Japan eases COVID-19 border curbs, trails major partners
By Rocky Swift
TOKYO (Reuters) - Japan confirmed on Tuesday plans to gradually ease COVID-19 border curbs, but fell short of demands by business lobbies to open up in line with major trading partners.
In relaxing its controls, Japan will take a phased approach, chief cabinet secretary Hirokazu Matsuno told reporters, responding to media reports that quarantine periods for business travellers would be cut to three days from 10.
The easing could start next Monday, while daily limits on the numbers of border entrants would be raised to 5,000 people later this month from 3,500, national broadcaster NHK said.
Domestic and foreign business groups have lobbied the government to ease border curbs to match other nations. The United States and European Union allow entry for travellers from most countries with proof of COVID-19 vaccination.
Overseas business groups welcomed the shorter quarantine, but said the easing did not go far enough.
A bigger problem is the remaining hold on long-term visas, said Michael Mroczek, president of the European Business Council in Japan.
"Not being able to bring essential personnel to Japan is currently the No. 1 issue for European industry," he said.
Christopher LaFleur, an adviser to the American Chamber of Commerce in Japan (ACCJ), said relaxing was "necessary to jumpstart Japan's economic recovery from the damage of the pandemic."
He added, "The ACCJ recommends that Japan accept recognised vaccination and other health documentation issued overseas."
Japan cut its quarantine period for vaccinated people to 10 days from 14 last month when it lifted its emergency measures in much of the country.
But as other nations adopted vaccine passport systems to smooth travel, Japan has stuck to its quarantine system. One chief executive had become a "quarantine monk", he told Reuters last week, after three isolation stints after overseas trips.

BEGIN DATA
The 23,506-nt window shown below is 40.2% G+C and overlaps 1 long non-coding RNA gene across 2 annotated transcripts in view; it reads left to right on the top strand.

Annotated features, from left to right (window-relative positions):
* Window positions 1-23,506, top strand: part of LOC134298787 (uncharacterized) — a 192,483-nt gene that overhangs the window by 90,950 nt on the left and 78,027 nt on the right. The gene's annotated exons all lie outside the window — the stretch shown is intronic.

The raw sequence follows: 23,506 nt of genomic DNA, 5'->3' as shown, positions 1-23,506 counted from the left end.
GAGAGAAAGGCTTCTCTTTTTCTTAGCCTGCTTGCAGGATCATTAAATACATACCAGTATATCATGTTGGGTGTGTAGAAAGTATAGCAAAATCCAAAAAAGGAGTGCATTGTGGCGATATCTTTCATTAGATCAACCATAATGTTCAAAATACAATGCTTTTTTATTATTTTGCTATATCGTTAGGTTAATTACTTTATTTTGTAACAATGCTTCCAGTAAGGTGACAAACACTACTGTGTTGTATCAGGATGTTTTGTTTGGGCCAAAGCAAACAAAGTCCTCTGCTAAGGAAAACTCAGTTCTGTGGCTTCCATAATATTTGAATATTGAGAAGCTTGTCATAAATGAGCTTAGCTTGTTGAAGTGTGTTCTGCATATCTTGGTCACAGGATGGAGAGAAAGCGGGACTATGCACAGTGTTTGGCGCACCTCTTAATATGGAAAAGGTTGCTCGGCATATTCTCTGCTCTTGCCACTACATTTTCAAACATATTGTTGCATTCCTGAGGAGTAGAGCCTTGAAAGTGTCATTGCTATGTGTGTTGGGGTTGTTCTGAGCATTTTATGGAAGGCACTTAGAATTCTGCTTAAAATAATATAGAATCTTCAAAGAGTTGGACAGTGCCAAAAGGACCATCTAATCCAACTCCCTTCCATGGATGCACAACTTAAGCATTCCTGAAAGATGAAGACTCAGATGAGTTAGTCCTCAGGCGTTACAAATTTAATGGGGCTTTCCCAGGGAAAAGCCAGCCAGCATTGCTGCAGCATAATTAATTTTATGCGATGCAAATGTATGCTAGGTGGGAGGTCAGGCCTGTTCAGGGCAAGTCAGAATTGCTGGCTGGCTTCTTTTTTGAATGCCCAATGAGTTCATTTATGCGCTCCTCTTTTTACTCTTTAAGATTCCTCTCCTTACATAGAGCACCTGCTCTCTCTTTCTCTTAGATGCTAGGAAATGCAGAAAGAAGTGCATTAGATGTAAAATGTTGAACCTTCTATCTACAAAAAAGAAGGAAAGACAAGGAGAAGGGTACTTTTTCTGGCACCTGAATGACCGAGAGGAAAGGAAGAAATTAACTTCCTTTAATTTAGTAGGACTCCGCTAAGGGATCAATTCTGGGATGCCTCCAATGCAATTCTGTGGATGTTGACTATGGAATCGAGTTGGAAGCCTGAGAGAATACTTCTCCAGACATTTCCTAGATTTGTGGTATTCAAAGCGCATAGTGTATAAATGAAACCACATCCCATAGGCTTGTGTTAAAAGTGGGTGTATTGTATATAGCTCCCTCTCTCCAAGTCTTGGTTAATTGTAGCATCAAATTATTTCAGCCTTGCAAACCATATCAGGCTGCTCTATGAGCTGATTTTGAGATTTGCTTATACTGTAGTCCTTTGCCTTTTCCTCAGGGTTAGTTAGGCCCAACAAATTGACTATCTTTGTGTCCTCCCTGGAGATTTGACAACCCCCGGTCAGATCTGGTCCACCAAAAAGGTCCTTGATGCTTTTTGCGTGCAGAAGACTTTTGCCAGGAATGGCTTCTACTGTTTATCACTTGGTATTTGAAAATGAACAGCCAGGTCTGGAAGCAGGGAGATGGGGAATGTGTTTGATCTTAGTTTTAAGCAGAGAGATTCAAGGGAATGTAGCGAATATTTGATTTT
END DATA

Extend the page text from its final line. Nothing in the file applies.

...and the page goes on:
The ruling Liberal Democratic Party may feel it has more leeway to reform border controls after Sunday's election secured its grip on power, said Kenneth Mori McElwain, a professor of political science at the University of Tokyo.
"The LDP's success in next summer's upper house election will hinge in large part on how much the economy has recovered," McElwain said.
"While international travel won't make or break the economy, it's an easy-to-observe metric that may shape public sentiment."
COVID-19 cases have fallen dramatically as vaccinations have covered more than 70% of the population. New infections in Tokyo slid to 9 on Monday, versus more than 5,000 each day during the August wave driven by the infectious Delta variant.
Vaccine checks and testing around international trips should be enough to keep down infections now that the pandemic has ebbed, said Haruka Sakamoto, a physician and researcher at Keio University.
"People who have received two doses of vaccine should not be quarantined," she said. "Strict border controls are causing a significant negative impact on Japan's business and international students."
Elsewhere in the Asia-Pacific, Australia and Thailand significantly eased their border curbs on Monday, for the first time in 18 months.
(Reporting by Rocky Swift and Kantaro Komiya; Editing by Kim Coghill and Richard Pullin)
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